What is Liquidity?
Liquidity shows the ease of converting the assets or the securities of the company into the cash i.e., how quickly the assets or the securities can be bought or sold by the company in the market. Liquidity is the ability of the firm to pay off the current liabilities with the current assets it possesses. Before investing a huge sum in any investments, every company needs to look at its liquidity so that it can ensure that even after investing in a project.
Example
Let’s look at the balance sheet first. And then we will talk about Liquidity.
Balance Sheet of MNC Company
2016 (In US $) | |
Assets | |
Cash | 45,000 |
Bank | 35,000 |
Prepaid Expenses | 15,000 |
Inventories | 10,000 |
Debtor | 20,000 |
Investments | 100,000 |
Equipment | 50,000 |
Plant & Machinery | 45,000 |
Total Assets | 320,000 |
Liabilities | |
Outstanding expenses | 15,000 |
Creditor | 25,000 |
Long term debt | 50,000 |
Total Liabilities | 90,000 |
Stockholders’ Equity | |
Shareholders’ equity | 210,000 |
Retained Earnings | 20,000 |
Total Stockholders’ Equity | 230,000 |
Total liabilities & Stockholders’ Equity | 320,000 |
From the data given above, find out the Liquidity of the company.
In this example, everything is given. We need to find out which ones are current liabilities and which ones are current assets.
- We call those assets current assets that can be easily converted into cash. In this example, we have cash, bank, prepaid expenses, inventories, and debtors.
- Current liabilities are those which can be easily paid off. In this example, we have outstanding expenses and creditors.
As we have identified the current assets and the current liabilities, let’s calculate the current ratio first, and then we will calculate an acid test ratio or quick ratio.
Current Ratio
2016 (In US $) | |
Current Assets | |
Cash | 45,000 |
Bank | 35,000 |
Prepaid Expenses | 15,000 |
Inventories | 10,000 |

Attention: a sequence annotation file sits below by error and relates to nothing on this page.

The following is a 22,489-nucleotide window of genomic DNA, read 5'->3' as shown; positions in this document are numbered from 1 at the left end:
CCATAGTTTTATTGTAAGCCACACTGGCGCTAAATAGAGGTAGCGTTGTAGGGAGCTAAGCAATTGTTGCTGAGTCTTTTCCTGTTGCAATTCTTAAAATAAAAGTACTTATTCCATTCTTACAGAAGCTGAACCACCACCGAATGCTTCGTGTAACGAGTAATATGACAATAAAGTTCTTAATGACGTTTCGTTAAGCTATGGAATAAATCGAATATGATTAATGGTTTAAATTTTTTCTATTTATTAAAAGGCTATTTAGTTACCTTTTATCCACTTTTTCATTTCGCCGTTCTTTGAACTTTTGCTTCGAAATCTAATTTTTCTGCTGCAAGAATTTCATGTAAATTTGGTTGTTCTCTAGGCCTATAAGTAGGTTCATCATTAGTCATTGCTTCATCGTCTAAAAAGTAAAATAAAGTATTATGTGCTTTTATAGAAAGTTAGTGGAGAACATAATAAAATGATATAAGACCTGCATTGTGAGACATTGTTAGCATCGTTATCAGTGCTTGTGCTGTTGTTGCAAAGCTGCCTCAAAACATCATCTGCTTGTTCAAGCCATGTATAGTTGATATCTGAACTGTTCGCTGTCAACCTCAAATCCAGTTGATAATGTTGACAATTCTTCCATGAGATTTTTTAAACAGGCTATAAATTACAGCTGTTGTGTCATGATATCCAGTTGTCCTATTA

Debtor | 20,000 |
Total Current Assets | 125,000 |
2016 (In US $) | |
Current Liabilities | |
Outstanding expenses | 15,000 |
Creditor | 25,000 |
Total Current Liabilities | 40,000 |
So, the current ratio would be as follows –
2016 (In US $) | |
Total Current Assets (A) | 125,000 |
Total Current Liabilities (B) | 40,000 |
Current Ratio (A/B) | 3.125 |
- From the current ratio, it’s clear that if MNC Company wants to invest in a new project, it can (of course, there are other factors that need to be looked at) without sacrificing its Liquidity.
- Ideally, a current ratio of 2:1 (meaning 2) is called great for a company. Here, the current ratio is 3.125:1.000 (meaning 3.125). That means the Liquidity of this company is quite good.
Now, we will look at the result of the quick ratio.
Quick Ratio / Acid Test Ratio
The only difference between the quick ratio and current ratio is in quick ratio, we don’t consider “inventories” in current assets.
4.9 (1,067 ratings) 250+ Courses | 40+ Projects | 1000+ Hours | Full Lifetime Access | Certificate of Completion
2016 (In US $) | |
Current Assets | |
Cash | 45,000 |
Bank | 35,000 |
Prepaid Expenses | 15,000 |
Inventories | Nil |
Debtor | 20,000 |
Total Current Assets | 115,000 |
The total current liabilities would remain the same, i.e., $40,000.
So the quick ratio would be as follows –
2016 (In US $) | |
Total Current Assets (A) | 115,000 |
Total Current Liabilities (B) | 40,000 |
Current Ratio (A/B) | 2.875 |
From the calculation, it’s clear that even the quick ratio of MNC Company is quite good.
Liquidity – Colgate vs. Procter & Gamble vs. Unilever
Let us now compare the liquidity position of Colgate vs. P&G vs. Unilever. For this, we rely on the two ratios – Current Ratio and Quick Ratio
Current Ratio
Below is the graph depicting the Current Ratios of Colgate, P&G, and Unilever.
- We note that Colgate’s Current ratio has been increasing in the past 3-4 years and is currently at 1.361.
- P&G Current Ratio has declined in the last year and is at 0.877
- Unilever’s Current Ratio has been lowest as compared to Colgate and P&G as is currently at 0.733x
From above, we can deduct that when we compare the three, Colgate has the best liquidity position, whereas Unilever’s current ratio is in a dire situation.
Quick Ratio
The below graph depicts the Quick ratio of the three companies.
We note that the Colgate’s Liquidity is best placed as its Quick ratio is 0.885, whereas Unilever’s Liquidity is in a difficult position with its quick ratio at 0.382.
Conclusion
So, all an investor (a company) has to do before an investment is to ensure that they have enough cash or current assets to pay off the current liabilities. If that doesn’t seem possible, the company can quickly open its balance sheet, calculate the current assets and current liabilities, and calculate the current ratio and quick ratio. If they see that the ratios are more than 1.5-2, then the company is in a good position, at least from the point of view of Liquidity.
One word of caution here – even if Liquidity is good; that doesn’t mean they can invest a lot of money into a project. They need to do an NPV or other calculations to know whether the investment is a good idea or not.
Liquidity Video
Recommended Articles
This article has been a guide to what is Liquidity and its definition. Here we discuss how to calculate Liquidity using the Current and Quick ratio along with practical examples. You may also learn more about Corporate Finance from the below articles –